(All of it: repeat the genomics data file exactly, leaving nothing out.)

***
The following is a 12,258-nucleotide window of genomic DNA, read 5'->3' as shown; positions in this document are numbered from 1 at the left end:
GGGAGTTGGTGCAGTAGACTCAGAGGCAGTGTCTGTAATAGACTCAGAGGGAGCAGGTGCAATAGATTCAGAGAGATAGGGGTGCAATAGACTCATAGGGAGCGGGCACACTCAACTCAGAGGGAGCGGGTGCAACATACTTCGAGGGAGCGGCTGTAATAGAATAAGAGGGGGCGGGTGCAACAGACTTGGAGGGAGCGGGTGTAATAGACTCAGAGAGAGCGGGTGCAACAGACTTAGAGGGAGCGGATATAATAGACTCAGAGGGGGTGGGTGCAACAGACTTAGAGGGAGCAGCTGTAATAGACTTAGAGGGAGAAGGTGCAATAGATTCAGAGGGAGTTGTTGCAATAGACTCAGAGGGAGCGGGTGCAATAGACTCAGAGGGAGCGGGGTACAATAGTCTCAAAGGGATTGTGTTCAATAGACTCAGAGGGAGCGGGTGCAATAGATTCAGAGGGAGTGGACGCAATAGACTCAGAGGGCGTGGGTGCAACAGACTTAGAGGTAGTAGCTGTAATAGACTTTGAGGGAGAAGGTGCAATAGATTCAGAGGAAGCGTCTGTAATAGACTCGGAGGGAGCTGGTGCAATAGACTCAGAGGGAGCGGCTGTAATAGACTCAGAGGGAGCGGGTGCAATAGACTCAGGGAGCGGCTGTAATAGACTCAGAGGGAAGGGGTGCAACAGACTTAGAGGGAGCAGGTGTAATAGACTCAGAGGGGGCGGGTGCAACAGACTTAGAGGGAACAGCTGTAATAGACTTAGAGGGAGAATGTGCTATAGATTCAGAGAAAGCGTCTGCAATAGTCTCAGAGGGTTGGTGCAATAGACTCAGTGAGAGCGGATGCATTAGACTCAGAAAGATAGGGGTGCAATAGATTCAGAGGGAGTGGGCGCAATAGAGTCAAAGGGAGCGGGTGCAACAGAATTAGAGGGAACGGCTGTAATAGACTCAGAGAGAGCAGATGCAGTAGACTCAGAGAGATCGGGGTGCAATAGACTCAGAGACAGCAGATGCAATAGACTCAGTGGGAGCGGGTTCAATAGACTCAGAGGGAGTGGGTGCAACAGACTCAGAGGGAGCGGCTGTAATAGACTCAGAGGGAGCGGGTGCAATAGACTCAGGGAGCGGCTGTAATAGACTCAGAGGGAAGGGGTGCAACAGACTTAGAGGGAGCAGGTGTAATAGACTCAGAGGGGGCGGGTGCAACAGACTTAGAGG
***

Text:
The following is a 12,258-nucleotide window of genomic DNA, read 5'->3' as shown; positions in this document are numbered from 1 at the left end:
GGGAGTTGGTGCAGTAGACTCAGAGGCAGTGTCTGTAATAGACTCAGAGGGAGCAGGTGCAATAGATTCAGAGAGATAGGGGTGCAATAGACTCATAGGGAGCGGGCACACTCAACTCAGAGGGAGCGGGTGCAACATACTTCGAGGGAGCGGCTGTAATAGAATAAGAGGGGGCGGGTGCAACAGACTTGGAGGGAGCGGGTGTAATAGACTCAGAGAGAGCGGGTGCAACAGACTTAGAGGGAGCGGATATAATAGACTCAGAGGGGGTGGGTGCAACAGACTTAGAGGGAGCAGCTGTAATAGACTTAGAGGGAGAAGGTGCAATAGATTCAGAGGGAGTTGTTGCAATAGACTCAGAGGGAGCGGGTGCAATAGACTCAGAGGGAGCGGGGTACAATAGTCTCAAAGGGATTGTGTTCAATAGACTCAGAGGGAGCGGGTGCAATAGATTCAGAGGGAGTGGACGCAATAGACTCAGAGGGCGTGGGTGCAACAGACTTAGAGGTAGTAGCTGTAATAGACTTTGAGGGAGAAGGTGCAATAGATTCAGAGGAAGCGTCTGTAATAGACTCGGAGGGAGCTGGTGCAATAGACTCAGAGGGAGCGGCTGTAATAGACTCAGAGGGAGCGGGTGCAATAGACTCAGGGAGCGGCTGTAATAGACTCAGAGGGAAGGGGTGCAACAGACTTAGAGGGAGCAGGTGTAATAGACTCAGAGGGGGCGGGTGCAACAGACTTAGAGGGAACAGCTGTAATAGACTTAGAGGGAGAATGTGCTATAGATTCAGAGAAAGCGTCTGCAATAGTCTCAGAGGGTTGGTGCAATAGACTCAGTGAGAGCGGATGCATTAGACTCAGAAAGATAGGGGTGCAATAGATTCAGAGGGAGTGGGCGCAATAGAGTCAAAGGGAGCGGGTGCAACAGAATTAGAGGGAACGGCTGTAATAGACTCAGAGAGAGCAGATGCAGTAGACTCAGAGAGATCGGGGTGCAATAGACTCAGAGACAGCAGATGCAATAGACTCAGTGGGAGCGGGTTCAATAGACTCAGAGGGAGTGGGTGCAACAGACTCAGAGGGAGCGGCTGTAATAGACTCAGAGGGAGCGGGTGCAATAGACTCAGGGAGCGGCTGTAATAGACTCAGAGGGAAGGGGTGCAACAGACTTAGAGGGAGCAGGTGTAATAGACTCAGAGGGGGCGGGTGCAACAGACTTAGAGG